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KKR Aims to Help Rebuild Infrastructure With Latest Fund

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The world is in dire need of an infrastructure makeover, but it won’t come cheap. An estimated $94 trillion in infrastructure investment is needed between now and 2040, according to the G20’s Global Infrastructure Hub. Most of the money will come from public entities and partnerships, but private investment is also needed to help cover projected shortfalls.

One of the leaders on the private side, New York-based investment firm KKR, has been leading the charge with a series of funds that will pour billions of dollars into global infrastructure investment opportunities. 

KKR announced the final closing of its latest fund on March 14. Called KKR Global Infrastructure Investors IV, it’s a $17 billion fund that will focus on infrastructure investments in Organization for Economic Co-operation and Development (OECD) countries in North America and Western Europe.

Photo Courtesy Biel Morro

The fund arrives during heavy demand for private infrastructure investment – particularly in digital communications, energy transition, transportation, water, waste, and industrial infrastructure.

The McKinsey Global Institute estimates that $3.7 trillion of annual investment in global infrastructure is needed through 2035 to support projected levels of GDP growth. That figure could increase by an additional $1 trillion a year to meet the United Nations’ sustainable development goals. 

“Global demand for building and upgrading critical infrastructure, as well as supporting responsible energy transition and growing broadband access, requires funding far in excess of public sources, which provides a big opportunity for private capital,” Brandon Freiman, KKR’s head of North American Infrastructure, said in a press release. 

The new fund will focus on needed infrastructure investments that combine low volatility, strong cash flows, and attractive reinvestment opportunities for future growth. According to Bloomberg, investors in the fund include the New York State Common Retirement Fund, the Teachers’ Retirement System of the City of New York, and the Minnesota State Board of Investment.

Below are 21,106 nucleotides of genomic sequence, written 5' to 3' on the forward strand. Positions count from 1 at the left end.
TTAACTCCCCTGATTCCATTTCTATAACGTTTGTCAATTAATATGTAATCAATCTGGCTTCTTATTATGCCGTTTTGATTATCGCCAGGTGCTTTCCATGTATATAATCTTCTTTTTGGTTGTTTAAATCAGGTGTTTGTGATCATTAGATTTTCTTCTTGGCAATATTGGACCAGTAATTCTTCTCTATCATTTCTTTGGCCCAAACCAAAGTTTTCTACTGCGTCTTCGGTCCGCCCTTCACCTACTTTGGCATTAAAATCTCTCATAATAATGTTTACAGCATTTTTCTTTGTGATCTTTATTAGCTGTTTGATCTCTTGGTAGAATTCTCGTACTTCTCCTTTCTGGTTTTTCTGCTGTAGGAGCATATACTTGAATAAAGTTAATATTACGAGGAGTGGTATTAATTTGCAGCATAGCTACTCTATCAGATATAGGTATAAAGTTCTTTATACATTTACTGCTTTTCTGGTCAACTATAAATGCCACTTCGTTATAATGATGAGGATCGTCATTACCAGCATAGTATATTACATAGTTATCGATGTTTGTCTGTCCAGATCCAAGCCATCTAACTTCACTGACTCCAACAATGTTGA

It’s the fourth-largest infrastructure fund on record, following only funds by Global Infrastructure Partners, Brookfield Asset Management, and EQT AB, according to Preqin, a London-based investment data firm. 

KKR’s global infrastructure strategy dates to 2008. Since then, the firm has been among the most active global investors in infrastructure. It currently oversees about $40 billion in infrastructure assets worldwide and has made roughly 65 infrastructure investments across various sectors and geographies.

Photo Courtesy JuniperPhoton

KKR’s recent investments include Refresco, a beverage manufacturer; CyrusOne, a provider of data center infrastructure; Ocean Yield, a maritime leasing company; and Atlantic Aviation, which operates private aviation terminals and infrastructure assets across North America. 

Like many investment firms, KKR has built a program of responsible investing that emphasizes Environmental, Social, and Governance (ESG) principles. In 2009 it became a signatory to the United Nations-backed Principles for Responsible Investment (PRI). It helped develop the guidelines for responsible investing as a member of the American Investment Council.

Four years later, KKR codified its own global Private Equity ESG Policy and began communicating it to employees. In 2020, the firm replaced that policy with a Responsible Investment Policy that integrates ESG risks and value creation opportunities into investment processes across various asset classes.

Over the past decade, KKR has invested more than $9.5 billion in companies with core business models that advance solutions to global, environmental, educational, and workforce development, responsible consumption and production, worker safety, and societal challenges.

The company’s Global Impact Fund, launched in 2018, aims to invest in companies that measurably contribute to solutions that address global challenges as identified by the UN Sustainable Development Goals (SDGs).

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